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March 6, 2017 | Poetry

Three Poems

Erika Jo Brown

Three Poems photo

Anecdote of the Puddle

Lo, I was baptized by the blossoms
of a lilac bush. That’s what it felt like
it felt like. I can’t tell the invisible yous
how much I love flowers, glazed by rain.

With his eyes, my shih tzu says to me
                                  —what is your deal
with symbolic actions in real landscapes?
Who wants to get slapped by a few pallid
petals? He was just being cranky. 

He had spent all morning cowering
from the thunder gods in a utility closet. 

It’s a crock, I suggested to him,
about the thunder gods, and tried
to explain accuweather to him.
He looked at me again with 

my favorite eyes, on account of all
the projections I’ve flung and collected
over the years—sacrifice, fealty, devotion—
those buggy inbred eyes. 

And wordlessly, we decided
to go through the puddle together,
eschewing the slightly drier path
on higher ground. 

 

Poem About Feelings and My Dog

I read that dogs are capable
of only first-order feelings—
but what are guilt and shame
if not fear of judgment?
That’s why we call the perp
not guilty, not innocent.
To lazily lounge on the beige
chaise, like my dog, or to run
for fun is a dream for a girl
like me. The idea of nation
becomes vertiginous and
my secondary and tertiary
feelings billow, my range
of motion narrows. I hunch
and hurry. In Houston, we
wear sandals in November.
I want my dog to live forever.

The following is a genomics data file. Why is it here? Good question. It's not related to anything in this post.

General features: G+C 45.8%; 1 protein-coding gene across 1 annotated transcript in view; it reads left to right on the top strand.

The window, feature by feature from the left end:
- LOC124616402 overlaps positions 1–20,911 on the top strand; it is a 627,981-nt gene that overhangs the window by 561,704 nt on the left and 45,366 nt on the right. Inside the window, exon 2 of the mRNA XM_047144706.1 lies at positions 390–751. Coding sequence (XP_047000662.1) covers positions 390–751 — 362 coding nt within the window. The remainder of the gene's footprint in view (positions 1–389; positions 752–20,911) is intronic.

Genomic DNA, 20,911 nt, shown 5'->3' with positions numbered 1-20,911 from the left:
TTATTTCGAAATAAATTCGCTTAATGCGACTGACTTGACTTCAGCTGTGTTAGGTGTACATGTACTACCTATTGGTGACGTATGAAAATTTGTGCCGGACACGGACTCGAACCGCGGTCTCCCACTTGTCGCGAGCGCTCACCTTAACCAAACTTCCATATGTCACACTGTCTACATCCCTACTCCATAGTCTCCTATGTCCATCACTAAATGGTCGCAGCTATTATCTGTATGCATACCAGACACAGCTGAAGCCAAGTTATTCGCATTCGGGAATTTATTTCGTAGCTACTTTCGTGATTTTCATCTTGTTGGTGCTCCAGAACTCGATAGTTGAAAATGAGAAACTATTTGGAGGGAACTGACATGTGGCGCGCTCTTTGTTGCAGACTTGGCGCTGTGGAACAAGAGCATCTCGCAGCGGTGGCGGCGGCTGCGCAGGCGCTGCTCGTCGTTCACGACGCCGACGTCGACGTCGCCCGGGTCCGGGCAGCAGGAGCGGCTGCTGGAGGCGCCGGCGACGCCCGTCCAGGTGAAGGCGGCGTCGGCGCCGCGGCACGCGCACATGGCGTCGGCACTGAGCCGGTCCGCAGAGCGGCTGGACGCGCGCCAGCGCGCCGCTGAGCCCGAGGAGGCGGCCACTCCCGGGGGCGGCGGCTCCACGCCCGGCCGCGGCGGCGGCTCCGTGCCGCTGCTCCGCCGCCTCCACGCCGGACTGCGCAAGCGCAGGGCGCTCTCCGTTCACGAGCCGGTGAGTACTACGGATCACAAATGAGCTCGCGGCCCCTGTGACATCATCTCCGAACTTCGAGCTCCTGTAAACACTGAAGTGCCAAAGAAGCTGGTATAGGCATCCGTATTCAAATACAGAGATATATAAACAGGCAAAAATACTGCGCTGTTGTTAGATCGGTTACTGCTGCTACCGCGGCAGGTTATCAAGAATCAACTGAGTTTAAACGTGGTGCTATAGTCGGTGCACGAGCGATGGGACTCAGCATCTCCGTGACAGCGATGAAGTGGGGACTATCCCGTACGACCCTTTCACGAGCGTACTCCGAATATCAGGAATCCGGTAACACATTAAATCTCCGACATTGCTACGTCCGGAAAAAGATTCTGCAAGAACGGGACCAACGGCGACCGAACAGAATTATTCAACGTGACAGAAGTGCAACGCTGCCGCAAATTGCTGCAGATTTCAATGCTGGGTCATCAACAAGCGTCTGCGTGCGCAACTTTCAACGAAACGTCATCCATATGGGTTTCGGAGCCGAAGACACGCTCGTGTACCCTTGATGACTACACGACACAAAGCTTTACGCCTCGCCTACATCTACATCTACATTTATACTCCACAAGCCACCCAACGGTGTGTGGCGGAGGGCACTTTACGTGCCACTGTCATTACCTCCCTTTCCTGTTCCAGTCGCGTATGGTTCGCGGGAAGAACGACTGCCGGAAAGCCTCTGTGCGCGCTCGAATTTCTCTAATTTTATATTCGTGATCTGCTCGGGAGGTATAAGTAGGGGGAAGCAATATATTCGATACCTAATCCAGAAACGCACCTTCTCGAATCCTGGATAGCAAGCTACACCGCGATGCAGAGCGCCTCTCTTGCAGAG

I want to be a zygote again.
I want to be a dumb plant. 

 

Utah

Consider the red veins of the wild rose leaves,
the glinting gilt hint of a piece of pyrite. I’ve
heard tell—I’ve said it myself—that the arroyos
of Sonora make a moonscape. That assumes
a scene particularly earthly then. Perhaps some-
thing to do with lawns. Seeds manufactured
then bought in a store, sodded and sown by
those euphemistically referred to as “landscapers”
by some, as “day laborers” by others, which some
call nothing, not thinking of names or children
or chicken dinners of others. Or perhaps
real earth is the sweaty equatorial
jungle, lush, unnamed, dwindling by the day.
But this is not a critique of late-stage capitalism,
as eminently critiquable and unstoppable as it is.
This is about not making your mark, but
find your Mars. In the labyrinthine orbitals
of the model eye, in the fibers of rug
upon which therapy dog sleeps.
In the unconsidered, you can find it. 

 

image: Aaron Burch


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